A Look at How Recycled Water Is Made

A Look at How Recycled Water Is Made

It was a beautiful day when I toured the Silicon Valley Advanced Water Purification Center in north San Jose in late February—for the first time in a long time, sunny skies and no rain.

 

Operated by the Santa Clara Valley Water District (SCVWD), this facility is the largest advanced water purification plant in Northern California. It takes in wastewater that has already undergone a two-step treatment process at a neighboring plant. This treated wastewater would normally be discharged back into the Bay, but the Water Purification Center treats it further so that people can use it for nonpotable purposes—for things like irrigation and cooling industrial facilities, not drinking. The plant’s daily output is 8 million gallons of purified water that is then mixed with other recycled water and piped out to customers around the valley.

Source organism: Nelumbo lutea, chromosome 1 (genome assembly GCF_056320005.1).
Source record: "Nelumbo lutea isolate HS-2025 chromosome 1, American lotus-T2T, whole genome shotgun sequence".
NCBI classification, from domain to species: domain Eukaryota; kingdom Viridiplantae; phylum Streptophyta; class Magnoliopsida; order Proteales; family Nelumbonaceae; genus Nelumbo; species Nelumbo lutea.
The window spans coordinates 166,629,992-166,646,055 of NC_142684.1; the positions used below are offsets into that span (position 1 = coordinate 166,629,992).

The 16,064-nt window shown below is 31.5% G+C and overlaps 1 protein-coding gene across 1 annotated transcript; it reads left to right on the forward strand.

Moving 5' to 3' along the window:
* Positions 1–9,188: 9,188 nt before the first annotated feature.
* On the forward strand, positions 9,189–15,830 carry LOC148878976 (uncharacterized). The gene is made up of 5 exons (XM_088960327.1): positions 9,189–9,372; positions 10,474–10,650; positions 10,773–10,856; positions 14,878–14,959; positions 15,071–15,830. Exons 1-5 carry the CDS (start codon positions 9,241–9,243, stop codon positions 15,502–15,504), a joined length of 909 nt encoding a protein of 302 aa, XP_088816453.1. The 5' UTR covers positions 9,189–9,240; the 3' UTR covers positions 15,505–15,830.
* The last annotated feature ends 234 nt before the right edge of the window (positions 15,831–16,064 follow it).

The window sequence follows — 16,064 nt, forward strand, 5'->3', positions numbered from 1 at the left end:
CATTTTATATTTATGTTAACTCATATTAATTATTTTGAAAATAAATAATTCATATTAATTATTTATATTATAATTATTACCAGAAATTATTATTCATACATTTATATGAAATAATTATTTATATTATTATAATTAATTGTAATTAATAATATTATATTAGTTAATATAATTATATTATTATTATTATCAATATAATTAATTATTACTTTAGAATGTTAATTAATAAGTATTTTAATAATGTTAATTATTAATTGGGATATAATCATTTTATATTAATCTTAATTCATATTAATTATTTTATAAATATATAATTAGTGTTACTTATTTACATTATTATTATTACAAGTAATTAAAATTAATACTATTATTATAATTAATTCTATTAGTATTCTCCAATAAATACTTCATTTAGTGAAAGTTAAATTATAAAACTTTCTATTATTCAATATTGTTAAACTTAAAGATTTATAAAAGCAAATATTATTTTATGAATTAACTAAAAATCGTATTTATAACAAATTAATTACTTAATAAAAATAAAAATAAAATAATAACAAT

Eventually, by 2022, SCVWD would like to use the purified water to boost groundwater supplies. 

 

Inside the Advanced Water Purification Center. Photo: Année Tousseau

Inside the plant

 

The Water Purification Center was about seven years in the making and has been operational for three, since 2014. It’s a relatively small facility, and inside the main building, it’s brightly lit and feels spacious. A loud hum fills the air. There’s a faint smell of a clean swimming pool. The plant has few workers; while it doesn’t run itself, it’s not like a bustling factory with hundreds of people onsite.